EU vessels prevented from electric shock fishing post-Brexit
Pulse trawling is a controversial fishing method that uses electrical signals to drive flat fish, such as sole, from the seabed into nets. It was banned by the EU in 1998, but has been allowed under an EU derogation since 2006. Currently over 80 Dutch vessels hold permissions to use this method of fishing in certain parts of the southern North Sea, including in UK waters outside the 12-mile zone.
Legislation laid yesterday (Wednesday 13 February) means the current derogation for EU vessels will be removed, prohibiting them from conducting pulse trawling in UK waters after Brexit.
Speaking on BBC Radio 4’s Farming Today this morning Tom Brown of the Thanet Fishermen’s Association praised the announcement and what it means for the protection of our fish stocks.
The ban comes as the UK prepares to leave the Common Fisheries Policy and become an independent coastal state, committed to building a sustainable and profitable fishing industry and delivering a green Brexit with new protections for our precious marine environment.
Fisheries Minister George Eustice said:
There are serious concerns about pulse fishing and it is wrong that the EU has allowed it to happen.
We will stop EU vessels pulse fishing in UK, safeguarding our marine environment and keeping our seas sustainable for future generations.
Fungi sites to be protected for future generations
There has been further coverage in the Times, Telegraph, Daily Mail, Belfast Telegraph and Birmingham Live of the notification by Natural England of two Sites of Special Scientific Interest (SSSIs) due to the rare diversity of fungi.
A local mycologist – a specialist in fungi - with 20 years’ experience monitoring the waxcaps in The Leasowes produced data that, along with complementary information from a new environmental DNA technique, helped to enhance the case for the SSSI designation. This technique was developed at Aberystwyth University and used for the first time at the site near Birmingham.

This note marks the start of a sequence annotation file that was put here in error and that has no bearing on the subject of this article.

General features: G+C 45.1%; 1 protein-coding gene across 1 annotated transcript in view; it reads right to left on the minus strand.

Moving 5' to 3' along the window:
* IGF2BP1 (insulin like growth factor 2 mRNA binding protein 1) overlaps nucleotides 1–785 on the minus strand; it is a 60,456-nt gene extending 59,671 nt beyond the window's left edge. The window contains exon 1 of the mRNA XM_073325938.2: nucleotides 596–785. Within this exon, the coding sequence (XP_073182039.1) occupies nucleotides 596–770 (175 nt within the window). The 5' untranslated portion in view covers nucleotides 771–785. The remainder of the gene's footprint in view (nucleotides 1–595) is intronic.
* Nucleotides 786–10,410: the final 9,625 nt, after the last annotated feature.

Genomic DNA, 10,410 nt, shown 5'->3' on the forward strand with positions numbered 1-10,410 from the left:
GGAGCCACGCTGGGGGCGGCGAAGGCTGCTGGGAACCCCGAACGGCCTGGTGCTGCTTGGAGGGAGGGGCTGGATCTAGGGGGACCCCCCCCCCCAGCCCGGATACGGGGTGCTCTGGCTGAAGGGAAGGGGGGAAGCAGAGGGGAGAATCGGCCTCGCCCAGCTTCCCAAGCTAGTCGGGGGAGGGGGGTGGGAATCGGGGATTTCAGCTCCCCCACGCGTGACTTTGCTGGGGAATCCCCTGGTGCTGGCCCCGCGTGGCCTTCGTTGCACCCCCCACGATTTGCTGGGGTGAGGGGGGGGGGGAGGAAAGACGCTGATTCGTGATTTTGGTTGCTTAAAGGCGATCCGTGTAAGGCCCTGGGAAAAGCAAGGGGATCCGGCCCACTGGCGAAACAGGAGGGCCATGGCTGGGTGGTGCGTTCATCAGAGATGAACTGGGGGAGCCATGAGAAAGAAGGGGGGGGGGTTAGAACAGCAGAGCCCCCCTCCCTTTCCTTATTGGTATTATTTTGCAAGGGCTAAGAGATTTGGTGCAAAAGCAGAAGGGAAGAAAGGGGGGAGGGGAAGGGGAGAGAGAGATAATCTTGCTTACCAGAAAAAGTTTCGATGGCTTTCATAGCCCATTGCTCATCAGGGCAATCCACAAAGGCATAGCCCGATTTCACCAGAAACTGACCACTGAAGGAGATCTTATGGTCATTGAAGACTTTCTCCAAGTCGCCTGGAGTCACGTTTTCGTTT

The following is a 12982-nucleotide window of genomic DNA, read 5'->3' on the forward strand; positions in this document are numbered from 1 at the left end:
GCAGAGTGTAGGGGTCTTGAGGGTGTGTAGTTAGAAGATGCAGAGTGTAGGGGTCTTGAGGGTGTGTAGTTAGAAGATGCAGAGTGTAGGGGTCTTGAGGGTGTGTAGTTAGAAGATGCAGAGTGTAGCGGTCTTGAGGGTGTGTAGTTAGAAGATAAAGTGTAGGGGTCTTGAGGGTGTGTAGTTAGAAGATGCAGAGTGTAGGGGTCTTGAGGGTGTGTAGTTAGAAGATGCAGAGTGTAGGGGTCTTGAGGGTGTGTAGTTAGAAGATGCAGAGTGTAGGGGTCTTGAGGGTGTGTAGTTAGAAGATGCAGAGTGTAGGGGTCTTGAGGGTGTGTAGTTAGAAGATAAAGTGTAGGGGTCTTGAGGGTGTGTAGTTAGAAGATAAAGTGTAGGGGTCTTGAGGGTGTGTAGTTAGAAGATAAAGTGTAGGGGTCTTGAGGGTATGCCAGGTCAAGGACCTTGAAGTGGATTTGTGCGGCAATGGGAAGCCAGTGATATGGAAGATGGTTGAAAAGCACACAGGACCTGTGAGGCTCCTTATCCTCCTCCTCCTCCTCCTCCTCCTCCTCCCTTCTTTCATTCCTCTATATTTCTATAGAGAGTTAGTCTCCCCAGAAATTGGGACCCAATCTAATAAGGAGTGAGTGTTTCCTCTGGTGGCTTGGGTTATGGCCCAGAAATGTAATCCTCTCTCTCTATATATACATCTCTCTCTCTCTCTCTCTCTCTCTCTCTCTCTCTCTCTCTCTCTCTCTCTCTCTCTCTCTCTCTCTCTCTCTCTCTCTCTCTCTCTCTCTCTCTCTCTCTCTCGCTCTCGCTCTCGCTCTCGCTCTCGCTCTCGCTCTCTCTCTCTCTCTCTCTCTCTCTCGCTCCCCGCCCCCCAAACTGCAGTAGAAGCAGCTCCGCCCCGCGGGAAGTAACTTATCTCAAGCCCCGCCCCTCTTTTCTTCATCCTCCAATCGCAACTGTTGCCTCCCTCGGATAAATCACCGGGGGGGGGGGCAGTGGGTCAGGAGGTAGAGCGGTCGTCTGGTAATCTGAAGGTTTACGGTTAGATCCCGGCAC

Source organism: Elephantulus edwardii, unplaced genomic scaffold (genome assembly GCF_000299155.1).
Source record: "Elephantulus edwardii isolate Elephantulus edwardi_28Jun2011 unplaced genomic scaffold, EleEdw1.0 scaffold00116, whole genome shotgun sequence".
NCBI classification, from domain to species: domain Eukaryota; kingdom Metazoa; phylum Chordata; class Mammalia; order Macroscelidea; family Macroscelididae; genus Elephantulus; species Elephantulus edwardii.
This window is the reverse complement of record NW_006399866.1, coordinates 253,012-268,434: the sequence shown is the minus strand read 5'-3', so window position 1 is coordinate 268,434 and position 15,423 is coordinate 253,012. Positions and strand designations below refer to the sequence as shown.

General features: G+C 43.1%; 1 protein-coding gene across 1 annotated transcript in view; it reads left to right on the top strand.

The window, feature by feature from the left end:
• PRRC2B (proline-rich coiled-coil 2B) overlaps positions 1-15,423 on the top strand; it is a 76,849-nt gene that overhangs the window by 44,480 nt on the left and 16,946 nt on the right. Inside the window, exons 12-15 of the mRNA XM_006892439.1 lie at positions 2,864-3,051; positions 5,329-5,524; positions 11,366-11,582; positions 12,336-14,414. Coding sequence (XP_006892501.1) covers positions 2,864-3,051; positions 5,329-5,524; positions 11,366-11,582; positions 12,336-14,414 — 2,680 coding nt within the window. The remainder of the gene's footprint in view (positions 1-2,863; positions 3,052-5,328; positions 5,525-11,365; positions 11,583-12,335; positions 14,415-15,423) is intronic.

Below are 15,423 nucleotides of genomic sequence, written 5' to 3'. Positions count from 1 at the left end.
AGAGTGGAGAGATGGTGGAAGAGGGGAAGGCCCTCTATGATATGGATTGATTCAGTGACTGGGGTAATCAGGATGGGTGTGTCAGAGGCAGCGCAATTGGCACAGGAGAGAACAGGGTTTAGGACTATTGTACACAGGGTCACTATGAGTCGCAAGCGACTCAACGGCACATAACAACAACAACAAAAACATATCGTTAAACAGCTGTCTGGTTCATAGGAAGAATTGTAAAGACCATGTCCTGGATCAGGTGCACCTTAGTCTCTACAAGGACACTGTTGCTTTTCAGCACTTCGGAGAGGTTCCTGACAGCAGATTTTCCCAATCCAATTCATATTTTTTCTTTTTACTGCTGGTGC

Gareth Griffith, Reader in Mycology at Aberystwyth University:
I think that this is a world first for eDNA to contribute to an SSSI notification. We predicted, from soil eDNA, where species of waxcaps not previously seen fruiting at Leasowes were located, and several of these were found in subsequent mushroom surveying. I hope that use of eDNA in this way will be a great boon to nature conservation in the future, for other biota as well as fungi.
SSSIs protect the very best examples of our precious natural heritage and wildlife for the future. Natural England plays a pivotal role in designating these sites, monitoring and reporting their condition and advising landowners on their management.
These notifications take the total number of English grassland SSSIs selected for fungi up to four. The Joint Nature Conservation Committee has recently published new guidelines for the selection of SSSIs for fungi which were used for the first time in the selection of these sites.
Tim Wilkins, Natural England’s Senior Specialist in fungi, said:
There are very few grasslands in the whole of England that support such a spectacular array of fungi. This reflects the great antiquity of the grassland at The Leasowes, all the more remarkable for its proximity to the Birmingham conurbation.
As well as the colourful waxcap mushrooms, the site is also important for its fairy club fungi and earth-tongues. It’s great to know that this site and its wonderful fungi will be preserved for current and future generations to enjoy.
Dr Martyn Ainsworth, Research Leader in Mycology, Royal Botanic Gardens, Kew and co-author of the new guidelines for the selection of fungal SSSIs, said:
It is just brilliant to see two more English SSSIs notified for their spectacular and enigmatic waxcap grassland fungi, which are in general decline right across Europe.
It is especially encouraging and uplifting to note that these designations have occurred so soon after the publication of the new guidelines for selecting such important fungal sites.